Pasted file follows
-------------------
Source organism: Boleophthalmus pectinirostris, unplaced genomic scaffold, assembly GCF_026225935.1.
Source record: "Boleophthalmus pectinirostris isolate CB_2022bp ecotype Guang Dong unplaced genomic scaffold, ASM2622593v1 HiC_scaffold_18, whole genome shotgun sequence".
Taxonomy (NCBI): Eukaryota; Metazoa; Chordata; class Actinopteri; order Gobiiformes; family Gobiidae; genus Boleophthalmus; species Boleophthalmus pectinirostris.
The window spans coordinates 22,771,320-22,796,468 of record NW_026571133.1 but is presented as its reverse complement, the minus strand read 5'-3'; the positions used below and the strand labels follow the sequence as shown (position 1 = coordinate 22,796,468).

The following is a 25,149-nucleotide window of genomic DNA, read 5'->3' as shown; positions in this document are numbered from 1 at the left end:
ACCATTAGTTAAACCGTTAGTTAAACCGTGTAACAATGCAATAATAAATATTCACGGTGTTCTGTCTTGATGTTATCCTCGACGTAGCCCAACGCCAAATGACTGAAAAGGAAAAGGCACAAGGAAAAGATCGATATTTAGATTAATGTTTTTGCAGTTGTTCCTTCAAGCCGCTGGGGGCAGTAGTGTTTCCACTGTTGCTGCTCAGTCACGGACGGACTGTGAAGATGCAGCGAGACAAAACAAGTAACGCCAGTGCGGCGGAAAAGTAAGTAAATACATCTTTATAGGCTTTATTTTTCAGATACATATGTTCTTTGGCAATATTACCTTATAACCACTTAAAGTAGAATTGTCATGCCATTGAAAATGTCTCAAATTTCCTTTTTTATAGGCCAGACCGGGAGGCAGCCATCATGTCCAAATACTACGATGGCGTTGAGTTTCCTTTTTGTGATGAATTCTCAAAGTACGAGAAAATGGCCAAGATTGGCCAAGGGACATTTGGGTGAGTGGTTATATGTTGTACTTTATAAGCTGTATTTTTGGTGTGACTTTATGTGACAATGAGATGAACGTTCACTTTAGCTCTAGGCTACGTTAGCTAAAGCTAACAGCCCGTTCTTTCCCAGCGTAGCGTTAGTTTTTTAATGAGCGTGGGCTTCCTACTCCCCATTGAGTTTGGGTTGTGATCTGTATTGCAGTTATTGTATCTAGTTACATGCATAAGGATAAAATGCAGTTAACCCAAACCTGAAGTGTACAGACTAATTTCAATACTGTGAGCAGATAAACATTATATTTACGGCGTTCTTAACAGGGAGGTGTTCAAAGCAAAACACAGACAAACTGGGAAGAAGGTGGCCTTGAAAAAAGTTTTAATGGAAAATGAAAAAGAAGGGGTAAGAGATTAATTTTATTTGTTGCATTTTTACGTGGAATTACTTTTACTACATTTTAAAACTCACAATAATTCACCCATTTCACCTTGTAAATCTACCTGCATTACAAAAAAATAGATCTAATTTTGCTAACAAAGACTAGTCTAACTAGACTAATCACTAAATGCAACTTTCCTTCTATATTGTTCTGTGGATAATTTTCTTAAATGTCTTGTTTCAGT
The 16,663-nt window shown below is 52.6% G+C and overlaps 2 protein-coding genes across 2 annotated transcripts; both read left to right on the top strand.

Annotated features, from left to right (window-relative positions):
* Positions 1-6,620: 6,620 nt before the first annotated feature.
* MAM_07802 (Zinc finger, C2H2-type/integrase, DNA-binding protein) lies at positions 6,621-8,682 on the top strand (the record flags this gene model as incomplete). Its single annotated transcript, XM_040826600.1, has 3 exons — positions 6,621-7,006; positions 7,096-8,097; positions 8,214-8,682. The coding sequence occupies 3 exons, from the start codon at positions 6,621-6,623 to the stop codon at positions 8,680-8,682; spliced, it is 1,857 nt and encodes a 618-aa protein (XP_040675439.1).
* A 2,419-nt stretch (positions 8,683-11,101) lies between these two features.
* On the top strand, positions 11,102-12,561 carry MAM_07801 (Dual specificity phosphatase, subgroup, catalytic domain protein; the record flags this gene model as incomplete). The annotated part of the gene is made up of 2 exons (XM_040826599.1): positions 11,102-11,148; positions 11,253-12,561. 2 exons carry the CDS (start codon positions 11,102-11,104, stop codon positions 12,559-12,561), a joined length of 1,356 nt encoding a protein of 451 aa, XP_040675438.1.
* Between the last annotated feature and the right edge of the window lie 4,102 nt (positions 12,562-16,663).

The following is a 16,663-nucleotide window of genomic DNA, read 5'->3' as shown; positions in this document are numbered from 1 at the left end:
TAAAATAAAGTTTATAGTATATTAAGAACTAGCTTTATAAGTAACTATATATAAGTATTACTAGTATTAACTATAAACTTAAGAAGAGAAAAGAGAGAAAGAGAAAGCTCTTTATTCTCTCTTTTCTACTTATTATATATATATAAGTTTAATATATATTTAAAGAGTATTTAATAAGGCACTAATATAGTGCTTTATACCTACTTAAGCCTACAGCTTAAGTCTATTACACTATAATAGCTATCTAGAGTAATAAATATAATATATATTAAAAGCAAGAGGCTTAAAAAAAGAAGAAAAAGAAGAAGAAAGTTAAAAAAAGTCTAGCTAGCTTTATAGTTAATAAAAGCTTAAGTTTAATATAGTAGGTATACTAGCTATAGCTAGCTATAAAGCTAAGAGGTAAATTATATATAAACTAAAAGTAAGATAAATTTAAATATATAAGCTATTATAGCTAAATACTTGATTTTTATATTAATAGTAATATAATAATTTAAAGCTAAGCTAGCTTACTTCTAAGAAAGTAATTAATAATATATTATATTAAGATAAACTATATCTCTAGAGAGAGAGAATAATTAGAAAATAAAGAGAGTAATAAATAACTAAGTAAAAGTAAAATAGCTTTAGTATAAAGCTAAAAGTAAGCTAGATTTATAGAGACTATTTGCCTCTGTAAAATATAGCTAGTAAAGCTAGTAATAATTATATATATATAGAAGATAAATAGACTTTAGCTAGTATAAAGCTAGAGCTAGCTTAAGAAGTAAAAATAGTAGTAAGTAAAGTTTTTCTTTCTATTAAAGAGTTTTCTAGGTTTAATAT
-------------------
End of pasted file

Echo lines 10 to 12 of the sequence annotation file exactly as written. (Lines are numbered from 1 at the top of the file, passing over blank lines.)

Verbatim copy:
* MAM_07802 (Zinc finger, C2H2-type/integrase, DNA-binding protein) lies at positions 6,621-8,682 on the top strand (the record flags this gene model as incomplete). Its single annotated transcript, XM_040826600.1, has 3 exons — positions 6,621-7,006; positions 7,096-8,097; positions 8,214-8,682. The coding sequence occupies 3 exons, from the start codon at positions 6,621-6,623 to the stop codon at positions 8,680-8,682; spliced, it is 1,857 nt and encodes a 618-aa protein (XP_040675439.1).
* A 2,419-nt stretch (positions 8,683-11,101) lies between these two features.
* On the top strand, positions 11,102-12,561 carry MAM_07801 (Dual specificity phosphatase, subgroup, catalytic domain protein; the record flags this gene model as incomplete). The annotated part of the gene is made up of 2 exons (XM_040826599.1): positions 11,102-11,148; positions 11,253-12,561. 2 exons carry the CDS (start codon positions 11,102-11,104, stop codon positions 12,559-12,561), a joined length of 1,356 nt encoding a protein of 451 aa, XP_040675438.1.